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Africa Geographic Travel
lion hunting

In the wake of the bow-hunting of Mopane the lion, we searched for some literature and expert commentary on the sustainability of the trophy hunting of free-roaming lions in Africa, particularly around Hwange National Park in Zimbabwe. We came across extensive scientific literature on African lion hunting and its effects on population dynamics and numbers.

Around 20 – 30 male lions are shot by trophy hunters every year in Zimbabwe. Some of these are in community-owned conservancies and some private hunting concessions, which may border national parks.

Hwange National Park

We wanted to know if the hunting of lions around Hwange as it is currently practised might drive lions to local extinction. The answer is most likely not. Hwange is part of a massive, open system stretching to Victoria Falls in the northwest and the Okavango Delta (and beyond) in the west. Hwange hunting is like ‘nibbling on the edges’ of the greater transfrontier protected area.

That is not to say the effect of hunting is negligible by any means. Between 1999 and 2012, of 206 recorded lion mortalities in Hwange, human beings caused 88% of male and 67% of female deaths. Trophy hunters caused the vast majority of male deaths while lionesses fell to bycatch snaring, retaliatory killing and hunting 1.

Lion hunting in Hwange has wrought tremendous changes on lion demographics and has certainly reduced lion numbers 2. When male lion offtakes were highest, survival of all age and sex classes were lowest. Over the period 1999 – 2021, reduced hunting quotas coincided with an increase in the overall population (62%) and a male density increase of 200 %! According to the 2016 study (footnote 2), the population started to decline again with increased hunting pressure and higher mortalities. When hunting was most intense in the early 2000s, population ratios were highly skewed towards females.

The Hwange situation has been repeated in various parts of Tanzania, where over-hunting has reduced lion numbers on a national scale 3 and lower population growth rates are expected where trophy hunting persists 4.

It is also important to appreciate that anthropogenic lion deaths around Hwange are not only caused by trophy hunters. Unintentional deaths from snaring and intentional killing due to human-wildlife conflict also reduce lion numbers. All of these causes combined could lead to a population crash – but at the moment, this seems unlikely. In many parts of Africa, it is simply not known how many lions are lost to anthropogenic mortality 5.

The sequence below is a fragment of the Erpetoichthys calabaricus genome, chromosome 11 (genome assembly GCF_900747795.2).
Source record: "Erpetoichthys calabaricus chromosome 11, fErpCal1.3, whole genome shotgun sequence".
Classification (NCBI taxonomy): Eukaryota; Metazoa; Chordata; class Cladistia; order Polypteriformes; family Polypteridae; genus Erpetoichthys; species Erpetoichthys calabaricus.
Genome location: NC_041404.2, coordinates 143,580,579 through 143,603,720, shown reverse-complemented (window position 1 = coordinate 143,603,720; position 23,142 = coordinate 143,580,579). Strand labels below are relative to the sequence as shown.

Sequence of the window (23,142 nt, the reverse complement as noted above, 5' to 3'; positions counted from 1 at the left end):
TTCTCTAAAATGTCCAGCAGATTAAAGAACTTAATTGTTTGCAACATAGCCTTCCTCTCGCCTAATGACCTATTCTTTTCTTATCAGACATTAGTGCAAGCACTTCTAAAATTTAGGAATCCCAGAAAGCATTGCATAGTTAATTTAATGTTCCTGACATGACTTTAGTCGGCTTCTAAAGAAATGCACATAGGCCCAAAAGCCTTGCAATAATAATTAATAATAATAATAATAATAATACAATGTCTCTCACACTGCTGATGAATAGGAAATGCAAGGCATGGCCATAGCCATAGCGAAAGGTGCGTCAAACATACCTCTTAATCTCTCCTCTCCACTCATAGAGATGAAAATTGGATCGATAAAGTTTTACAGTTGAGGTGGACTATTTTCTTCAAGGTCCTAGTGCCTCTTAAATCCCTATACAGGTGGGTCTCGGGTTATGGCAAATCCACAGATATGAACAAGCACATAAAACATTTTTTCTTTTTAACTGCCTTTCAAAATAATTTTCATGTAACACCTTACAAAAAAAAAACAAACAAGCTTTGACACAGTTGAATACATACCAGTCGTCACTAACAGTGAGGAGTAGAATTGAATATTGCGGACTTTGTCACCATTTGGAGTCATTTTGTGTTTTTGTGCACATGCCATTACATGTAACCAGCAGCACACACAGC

lion hunting

Why the six-year-old threshold?

In Zimbabwe, the minimum age for a trophy-sized male lion is six years old. This threshold comes from a mathematical model developed by Anthony Starfield in the early 1980s in the Kruger National Park, South Africa 6. The model was expanded and refined in 2007 by Whitman et al. 7. Further research, however, indicates that harvesting males after they have reared their first cohort of cubs can be sustainable but that in Southern Africa, where lions appear to mature more slowly than in East Africa, the threshold of six years is too low and should be increased to at least seven 8.

However, this assessment of sustainability assumes two things. First, the hunting operator is ethical in so much as he will not allow a client to shoot an animal too young (not always the case9), and second that he can accurately age the lion his client is about to kill. One study shows that hunters achieved a success rate of only 63% when ageing lions, normally overestimating the ages10. The study recommended that to negate the effects of these errors, the minimum threshold for lion hunting should be greater than seven years. Beyond this age, hunters were much more accurate at ageing their targets. This is supported by at least one study 11 that showed lion population numbers to be negatively affected by the hunting of lions under the age of seven years.

Sinks

What killing lions on the edge of Hwange does cause is a change in lion demography and a vacuum or sink effect. It is not impossible for old lions like Cecil (13) and Mopane (12) to be dominant over prides in an area where lion trophy hunting is prohibited, but it is not common. It is possible and even probable that these old lions were still dominant because trophy hunting has created a dearth of male lions in the Hwange area. By continually shooting dominant males on the edge of the reserve, i.e. by creating vacant territories, males looking for territory will naturally move into these areas – often young nomads looking for their first territories or older males who have already been excluded from their first or second territories. This ‘sink’ effect pulls males into the hunting area and denudes other areas 12.

Likewise, trophy hunting on the Hwange boundary seems to exert a measurable edge effect where lions of all ages and genders living close to the boundary exhibit lower survival compared with more distant groups 13.

lion hunting

Should lions be hunted on the Hwange boundaries?

From a PR perspective, hunting male lions on the boundary of one of Africa’s most famous, most visited photographic safari destinations makes absolutely no sense. In the case of named lions, tourists come to see specific animals and take photographs of them. This is a sustainable, largely non-consumptive practice that lasts for the lifetime of the lion concerned. Famous, named lions attract tourist dollars and act as ambassadors for conservation 14. Shooting a named lion ends this long-term conservation and tourism reward.

Less directly, the negative publicity associated with killing lions – especially when bowhunters are involved in maiming them – could easily result in a booking reduction for photo tourism operators in Hwange. Why would a safari-goer travel to a destination where the latest headlines lament the maiming and killing of a famous lion? Tourists can choose from hundreds of safari locations where the killing of lions is not allowed, thus many, with cash to burn and a dislike of sport killing, will simply spend their money elsewhere. It is possible that for the hunting operators, the adage ‘no publicity is bad publicity’ applies, but it seldom applies to tourism marketing.